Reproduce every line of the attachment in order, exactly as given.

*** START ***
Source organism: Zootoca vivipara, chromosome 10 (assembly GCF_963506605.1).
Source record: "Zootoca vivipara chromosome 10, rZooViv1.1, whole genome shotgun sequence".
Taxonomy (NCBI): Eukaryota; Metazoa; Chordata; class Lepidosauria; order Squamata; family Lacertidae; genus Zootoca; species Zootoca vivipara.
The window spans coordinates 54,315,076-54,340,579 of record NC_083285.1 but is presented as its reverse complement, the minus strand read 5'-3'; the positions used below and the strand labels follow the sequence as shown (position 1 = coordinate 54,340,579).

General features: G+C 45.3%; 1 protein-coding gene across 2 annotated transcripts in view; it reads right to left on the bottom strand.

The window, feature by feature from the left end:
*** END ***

Source organism: Zootoca vivipara, chromosome 10 (assembly GCF_963506605.1).
Source record: "Zootoca vivipara chromosome 10, rZooViv1.1, whole genome shotgun sequence".
Taxonomy (NCBI): Eukaryota; Metazoa; Chordata; class Lepidosauria; order Squamata; family Lacertidae; genus Zootoca; species Zootoca vivipara.
The window spans coordinates 54,315,076-54,340,579 of record NC_083285.1 but is presented as its reverse complement, the minus strand read 5'-3'; the positions used below and the strand labels follow the sequence as shown (position 1 = coordinate 54,340,579).

General features: G+C 45.3%; 1 protein-coding gene across 2 annotated transcripts in view; it reads right to left on the bottom strand.

The window, feature by feature from the left end: